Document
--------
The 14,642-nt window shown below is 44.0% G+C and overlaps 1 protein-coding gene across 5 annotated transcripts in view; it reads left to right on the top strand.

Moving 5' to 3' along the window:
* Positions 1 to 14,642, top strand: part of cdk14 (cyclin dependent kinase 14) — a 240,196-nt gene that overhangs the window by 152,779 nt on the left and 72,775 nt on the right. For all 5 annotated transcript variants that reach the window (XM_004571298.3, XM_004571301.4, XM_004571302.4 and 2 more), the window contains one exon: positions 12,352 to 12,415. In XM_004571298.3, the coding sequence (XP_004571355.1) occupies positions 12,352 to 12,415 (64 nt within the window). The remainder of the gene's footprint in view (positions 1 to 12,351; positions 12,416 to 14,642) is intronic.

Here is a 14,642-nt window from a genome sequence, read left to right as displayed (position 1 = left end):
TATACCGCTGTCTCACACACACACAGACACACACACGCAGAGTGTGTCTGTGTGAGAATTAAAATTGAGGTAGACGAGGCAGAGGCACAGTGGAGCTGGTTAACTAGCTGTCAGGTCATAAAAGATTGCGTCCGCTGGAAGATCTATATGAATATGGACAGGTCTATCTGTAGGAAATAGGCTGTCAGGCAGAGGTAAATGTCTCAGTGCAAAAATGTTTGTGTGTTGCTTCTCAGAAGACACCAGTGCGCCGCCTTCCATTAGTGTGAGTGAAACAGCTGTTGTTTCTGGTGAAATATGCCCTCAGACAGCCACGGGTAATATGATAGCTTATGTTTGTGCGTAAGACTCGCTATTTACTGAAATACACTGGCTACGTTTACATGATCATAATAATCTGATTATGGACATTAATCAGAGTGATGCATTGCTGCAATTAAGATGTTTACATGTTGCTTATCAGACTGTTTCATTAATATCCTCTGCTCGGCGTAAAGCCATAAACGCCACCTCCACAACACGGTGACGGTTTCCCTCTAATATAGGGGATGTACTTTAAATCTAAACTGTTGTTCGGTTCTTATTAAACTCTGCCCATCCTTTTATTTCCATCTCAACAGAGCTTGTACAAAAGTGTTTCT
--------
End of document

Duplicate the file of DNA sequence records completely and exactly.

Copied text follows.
The 14,642-nt window shown below is 44.0% G+C and overlaps 1 protein-coding gene across 5 annotated transcripts in view; it reads left to right on the top strand.

Moving 5' to 3' along the window:
* Positions 1 to 14,642, top strand: part of cdk14 (cyclin dependent kinase 14) — a 240,196-nt gene that overhangs the window by 152,779 nt on the left and 72,775 nt on the right. For all 5 annotated transcript variants that reach the window (XM_004571298.3, XM_004571301.4, XM_004571302.4 and 2 more), the window contains one exon: positions 12,352 to 12,415. In XM_004571298.3, the coding sequence (XP_004571355.1) occupies positions 12,352 to 12,415 (64 nt within the window). The remainder of the gene's footprint in view (positions 1 to 12,351; positions 12,416 to 14,642) is intronic.

Here is a 14,642-nt window from a genome sequence, read left to right as displayed (position 1 = left end):
TATACCGCTGTCTCACACACACACAGACACACACACGCAGAGTGTGTCTGTGTGAGAATTAAAATTGAGGTAGACGAGGCAGAGGCACAGTGGAGCTGGTTAACTAGCTGTCAGGTCATAAAAGATTGCGTCCGCTGGAAGATCTATATGAATATGGACAGGTCTATCTGTAGGAAATAGGCTGTCAGGCAGAGGTAAATGTCTCAGTGCAAAAATGTTTGTGTGTTGCTTCTCAGAAGACACCAGTGCGCCGCCTTCCATTAGTGTGAGTGAAACAGCTGTTGTTTCTGGTGAAATATGCCCTCAGACAGCCACGGGTAATATGATAGCTTATGTTTGTGCGTAAGACTCGCTATTTACTGAAATACACTGGCTACGTTTACATGATCATAATAATCTGATTATGGACATTAATCAGAGTGATGCATTGCTGCAATTAAGATGTTTACATGTTGCTTATCAGACTGTTTCATTAATATCCTCTGCTCGGCGTAAAGCCATAAACGCCACCTCCACAACACGGTGACGGTTTCCCTCTAATATAGGGGATGTACTTTAAATCTAAACTGTTGTTCGGTTCTTATTAAACTCTGCCCATCCTTTTATTTCCATCTCAACAGAGCTTGTACAAAAGTGTTTCT